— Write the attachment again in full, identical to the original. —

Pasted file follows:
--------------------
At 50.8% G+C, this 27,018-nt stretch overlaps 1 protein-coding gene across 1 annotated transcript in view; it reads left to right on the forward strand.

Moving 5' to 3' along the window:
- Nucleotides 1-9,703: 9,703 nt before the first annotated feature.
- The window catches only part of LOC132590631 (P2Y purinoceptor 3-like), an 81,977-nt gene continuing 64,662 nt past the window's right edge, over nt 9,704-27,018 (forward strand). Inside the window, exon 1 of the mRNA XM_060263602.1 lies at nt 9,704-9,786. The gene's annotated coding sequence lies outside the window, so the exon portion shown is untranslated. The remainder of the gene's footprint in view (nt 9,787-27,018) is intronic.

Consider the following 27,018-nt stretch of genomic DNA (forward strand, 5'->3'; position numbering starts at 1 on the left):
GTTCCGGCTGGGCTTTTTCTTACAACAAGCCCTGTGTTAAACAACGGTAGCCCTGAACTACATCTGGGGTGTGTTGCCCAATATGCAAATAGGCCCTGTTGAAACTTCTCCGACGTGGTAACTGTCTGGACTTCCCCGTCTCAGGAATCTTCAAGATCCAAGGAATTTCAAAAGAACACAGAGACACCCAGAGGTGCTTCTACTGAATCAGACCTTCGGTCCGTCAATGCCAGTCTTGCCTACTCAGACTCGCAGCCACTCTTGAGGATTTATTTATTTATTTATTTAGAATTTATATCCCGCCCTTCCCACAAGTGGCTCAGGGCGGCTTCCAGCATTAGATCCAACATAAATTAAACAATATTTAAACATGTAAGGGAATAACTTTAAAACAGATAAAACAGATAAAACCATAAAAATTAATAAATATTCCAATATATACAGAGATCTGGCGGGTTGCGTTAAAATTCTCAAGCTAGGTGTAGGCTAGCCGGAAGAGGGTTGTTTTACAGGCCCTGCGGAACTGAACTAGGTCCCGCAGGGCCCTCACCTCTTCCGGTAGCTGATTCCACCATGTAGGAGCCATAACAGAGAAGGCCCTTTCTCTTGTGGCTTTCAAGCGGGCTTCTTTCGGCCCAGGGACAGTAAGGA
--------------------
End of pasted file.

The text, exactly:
At 50.8% G+C, this 27,018-nt stretch overlaps 1 protein-coding gene across 1 annotated transcript in view; it reads left to right on the forward strand.

Moving 5' to 3' along the window:
- Nucleotides 1-9,703: 9,703 nt before the first annotated feature.
- The window catches only part of LOC132590631 (P2Y purinoceptor 3-like), an 81,977-nt gene continuing 64,662 nt past the window's right edge, over nt 9,704-27,018 (forward strand). Inside the window, exon 1 of the mRNA XM_060263602.1 lies at nt 9,704-9,786. The gene's annotated coding sequence lies outside the window, so the exon portion shown is untranslated. The remainder of the gene's footprint in view (nt 9,787-27,018) is intronic.

Consider the following 27,018-nt stretch of genomic DNA (forward strand, 5'->3'; position numbering starts at 1 on the left):
GTTCCGGCTGGGCTTTTTCTTACAACAAGCCCTGTGTTAAACAACGGTAGCCCTGAACTACATCTGGGGTGTGTTGCCCAATATGCAAATAGGCCCTGTTGAAACTTCTCCGACGTGGTAACTGTCTGGACTTCCCCGTCTCAGGAATCTTCAAGATCCAAGGAATTTCAAAAGAACACAGAGACACCCAGAGGTGCTTCTACTGAATCAGACCTTCGGTCCGTCAATGCCAGTCTTGCCTACTCAGACTCGCAGCCACTCTTGAGGATTTATTTATTTATTTATTTAGAATTTATATCCCGCCCTTCCCACAAGTGGCTCAGGGCGGCTTCCAGCATTAGATCCAACATAAATTAAACAATATTTAAACATGTAAGGGAATAACTTTAAAACAGATAAAACAGATAAAACCATAAAAATTAATAAATATTCCAATATATACAGAGATCTGGCGGGTTGCGTTAAAATTCTCAAGCTAGGTGTAGGCTAGCCGGAAGAGGGTTGTTTTACAGGCCCTGCGGAACTGAACTAGGTCCCGCAGGGCCCTCACCTCTTCCGGTAGCTGATTCCACCATGTAGGAGCCATAACAGAGAAGGCCCTTTCTCTTGTGGCTTTCAAGCGGGCTTCTTTCGGCCCAGGGACAGTAAGGA